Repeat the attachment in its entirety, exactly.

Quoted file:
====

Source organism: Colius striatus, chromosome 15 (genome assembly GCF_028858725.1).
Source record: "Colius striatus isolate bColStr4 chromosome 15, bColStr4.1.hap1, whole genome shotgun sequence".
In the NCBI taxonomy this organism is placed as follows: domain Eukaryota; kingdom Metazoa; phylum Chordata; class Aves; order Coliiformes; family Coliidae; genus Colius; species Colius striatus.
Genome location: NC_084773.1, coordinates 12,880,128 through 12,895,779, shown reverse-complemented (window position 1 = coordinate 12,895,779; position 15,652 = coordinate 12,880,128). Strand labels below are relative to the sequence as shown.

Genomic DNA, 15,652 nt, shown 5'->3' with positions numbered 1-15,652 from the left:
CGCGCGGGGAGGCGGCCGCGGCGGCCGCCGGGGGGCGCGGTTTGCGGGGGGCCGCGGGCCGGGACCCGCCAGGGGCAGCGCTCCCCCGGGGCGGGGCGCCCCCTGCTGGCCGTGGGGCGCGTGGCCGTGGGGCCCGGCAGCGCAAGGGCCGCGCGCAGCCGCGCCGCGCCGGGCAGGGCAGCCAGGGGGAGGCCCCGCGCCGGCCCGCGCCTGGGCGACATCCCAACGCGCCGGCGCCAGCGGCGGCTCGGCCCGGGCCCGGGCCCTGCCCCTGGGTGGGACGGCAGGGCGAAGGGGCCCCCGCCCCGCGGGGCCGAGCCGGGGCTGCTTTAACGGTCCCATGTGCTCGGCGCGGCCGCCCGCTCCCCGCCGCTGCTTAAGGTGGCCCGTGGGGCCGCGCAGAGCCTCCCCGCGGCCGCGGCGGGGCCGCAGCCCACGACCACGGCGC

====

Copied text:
Source organism: Colius striatus, chromosome 15 (genome assembly GCF_028858725.1).
Source record: "Colius striatus isolate bColStr4 chromosome 15, bColStr4.1.hap1, whole genome shotgun sequence".
In the NCBI taxonomy this organism is placed as follows: domain Eukaryota; kingdom Metazoa; phylum Chordata; class Aves; order Coliiformes; family Coliidae; genus Colius; species Colius striatus.
Genome location: NC_084773.1, coordinates 12,880,128 through 12,895,779, shown reverse-complemented (window position 1 = coordinate 12,895,779; position 15,652 = coordinate 12,880,128). Strand labels below are relative to the sequence as shown.

Genomic DNA, 15,652 nt, shown 5'->3' with positions numbered 1-15,652 from the left:
CGCGCGGGGAGGCGGCCGCGGCGGCCGCCGGGGGGCGCGGTTTGCGGGGGGCCGCGGGCCGGGACCCGCCAGGGGCAGCGCTCCCCCGGGGCGGGGCGCCCCCTGCTGGCCGTGGGGCGCGTGGCCGTGGGGCCCGGCAGCGCAAGGGCCGCGCGCAGCCGCGCCGCGCCGGGCAGGGCAGCCAGGGGGAGGCCCCGCGCCGGCCCGCGCCTGGGCGACATCCCAACGCGCCGGCGCCAGCGGCGGCTCGGCCCGGGCCCGGGCCCTGCCCCTGGGTGGGACGGCAGGGCGAAGGGGCCCCCGCCCCGCGGGGCCGAGCCGGGGCTGCTTTAACGGTCCCATGTGCTCGGCGCGGCCGCCCGCTCCCCGCCGCTGCTTAAGGTGGCCCGTGGGGCCGCGCAGAGCCTCCCCGCGGCCGCGGCGGGGCCGCAGCCCACGACCACGGCGC